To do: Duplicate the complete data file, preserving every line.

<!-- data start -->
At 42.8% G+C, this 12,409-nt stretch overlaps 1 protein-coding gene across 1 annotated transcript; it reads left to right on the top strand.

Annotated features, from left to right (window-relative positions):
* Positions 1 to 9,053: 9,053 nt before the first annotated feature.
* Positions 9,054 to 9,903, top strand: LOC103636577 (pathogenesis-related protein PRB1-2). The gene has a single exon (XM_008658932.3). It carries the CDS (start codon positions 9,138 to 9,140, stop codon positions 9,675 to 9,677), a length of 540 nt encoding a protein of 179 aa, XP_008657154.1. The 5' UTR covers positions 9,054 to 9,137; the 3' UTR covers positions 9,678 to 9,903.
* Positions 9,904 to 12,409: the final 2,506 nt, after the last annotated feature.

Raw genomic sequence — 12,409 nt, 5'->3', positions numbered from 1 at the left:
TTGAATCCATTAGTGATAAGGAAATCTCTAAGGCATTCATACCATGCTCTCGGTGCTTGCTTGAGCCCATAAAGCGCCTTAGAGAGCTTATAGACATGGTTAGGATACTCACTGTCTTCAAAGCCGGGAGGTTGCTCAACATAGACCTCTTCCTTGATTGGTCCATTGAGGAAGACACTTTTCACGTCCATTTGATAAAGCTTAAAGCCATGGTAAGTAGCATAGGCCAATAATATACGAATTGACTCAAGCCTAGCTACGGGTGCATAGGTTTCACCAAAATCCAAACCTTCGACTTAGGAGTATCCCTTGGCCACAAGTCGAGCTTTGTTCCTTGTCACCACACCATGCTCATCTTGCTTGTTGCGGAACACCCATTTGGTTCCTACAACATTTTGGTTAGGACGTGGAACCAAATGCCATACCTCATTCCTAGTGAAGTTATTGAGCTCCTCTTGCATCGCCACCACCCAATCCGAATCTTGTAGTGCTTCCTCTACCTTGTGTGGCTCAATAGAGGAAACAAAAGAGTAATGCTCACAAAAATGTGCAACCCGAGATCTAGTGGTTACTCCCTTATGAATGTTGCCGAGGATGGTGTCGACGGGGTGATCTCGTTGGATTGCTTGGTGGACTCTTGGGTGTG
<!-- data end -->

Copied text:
At 42.8% G+C, this 12,409-nt stretch overlaps 1 protein-coding gene across 1 annotated transcript; it reads left to right on the top strand.

Annotated features, from left to right (window-relative positions):
* Positions 1 to 9,053: 9,053 nt before the first annotated feature.
* Positions 9,054 to 9,903, top strand: LOC103636577 (pathogenesis-related protein PRB1-2). The gene has a single exon (XM_008658932.3). It carries the CDS (start codon positions 9,138 to 9,140, stop codon positions 9,675 to 9,677), a length of 540 nt encoding a protein of 179 aa, XP_008657154.1. The 5' UTR covers positions 9,054 to 9,137; the 3' UTR covers positions 9,678 to 9,903.
* Positions 9,904 to 12,409: the final 2,506 nt, after the last annotated feature.

Raw genomic sequence — 12,409 nt, 5'->3', positions numbered from 1 at the left:
TTGAATCCATTAGTGATAAGGAAATCTCTAAGGCATTCATACCATGCTCTCGGTGCTTGCTTGAGCCCATAAAGCGCCTTAGAGAGCTTATAGACATGGTTAGGATACTCACTGTCTTCAAAGCCGGGAGGTTGCTCAACATAGACCTCTTCCTTGATTGGTCCATTGAGGAAGACACTTTTCACGTCCATTTGATAAAGCTTAAAGCCATGGTAAGTAGCATAGGCCAATAATATACGAATTGACTCAAGCCTAGCTACGGGTGCATAGGTTTCACCAAAATCCAAACCTTCGACTTAGGAGTATCCCTTGGCCACAAGTCGAGCTTTGTTCCTTGTCACCACACCATGCTCATCTTGCTTGTTGCGGAACACCCATTTGGTTCCTACAACATTTTGGTTAGGACGTGGAACCAAATGCCATACCTCATTCCTAGTGAAGTTATTGAGCTCCTCTTGCATCGCCACCACCCAATCCGAATCTTGTAGTGCTTCCTCTACCTTGTGTGGCTCAATAGAGGAAACAAAAGAGTAATGCTCACAAAAATGTGCAACCCGAGATCTAGTGGTTACTCCCTTATGAATGTTGCCGAGGATGGTGTCGACGGGGTGATCTCGTTGGATTGCTTGGTGGACTCTTGGGTGTG